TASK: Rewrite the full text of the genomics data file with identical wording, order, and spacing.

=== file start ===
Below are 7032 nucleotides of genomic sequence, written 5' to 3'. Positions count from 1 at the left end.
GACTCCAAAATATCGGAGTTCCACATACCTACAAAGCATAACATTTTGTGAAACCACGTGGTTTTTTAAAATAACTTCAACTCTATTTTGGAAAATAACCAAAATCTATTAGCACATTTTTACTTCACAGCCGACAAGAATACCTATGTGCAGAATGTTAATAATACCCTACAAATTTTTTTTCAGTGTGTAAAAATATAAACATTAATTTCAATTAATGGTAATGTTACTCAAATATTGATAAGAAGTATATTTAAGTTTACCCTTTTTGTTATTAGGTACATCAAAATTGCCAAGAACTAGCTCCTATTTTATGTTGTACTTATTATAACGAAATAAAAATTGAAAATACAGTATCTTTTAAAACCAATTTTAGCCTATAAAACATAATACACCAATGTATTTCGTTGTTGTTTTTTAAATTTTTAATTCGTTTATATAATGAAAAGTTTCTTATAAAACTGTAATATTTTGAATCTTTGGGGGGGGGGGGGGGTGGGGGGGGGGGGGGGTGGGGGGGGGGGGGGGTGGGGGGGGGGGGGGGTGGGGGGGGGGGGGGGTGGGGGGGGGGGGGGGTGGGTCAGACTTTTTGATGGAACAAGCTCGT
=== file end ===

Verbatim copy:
Below are 7032 nucleotides of genomic sequence, written 5' to 3'. Positions count from 1 at the left end.
GACTCCAAAATATCGGAGTTCCACATACCTACAAAGCATAACATTTTGTGAAACCACGTGGTTTTTTAAAATAACTTCAACTCTATTTTGGAAAATAACCAAAATCTATTAGCACATTTTTACTTCACAGCCGACAAGAATACCTATGTGCAGAATGTTAATAATACCCTACAAATTTTTTTTCAGTGTGTAAAAATATAAACATTAATTTCAATTAATGGTAATGTTACTCAAATATTGATAAGAAGTATATTTAAGTTTACCCTTTTTGTTATTAGGTACATCAAAATTGCCAAGAACTAGCTCCTATTTTATGTTGTACTTATTATAACGAAATAAAAATTGAAAATACAGTATCTTTTAAAACCAATTTTAGCCTATAAAACATAATACACCAATGTATTTCGTTGTTGTTTTTTAAATTTTTAATTCGTTTATATAATGAAAAGTTTCTTATAAAACTGTAATATTTTGAATCTTTGGGGGGGGGGGGGGGTGGGGGGGGGGGGGGGTGGGGGGGGGGGGGGGTGGGGGGGGGGGGGGGTGGGGGGGGGGGGGGGTGGGGGGGGGGGGGGGTGGGTCAGACTTTTTGATGGAACAAGCTCGT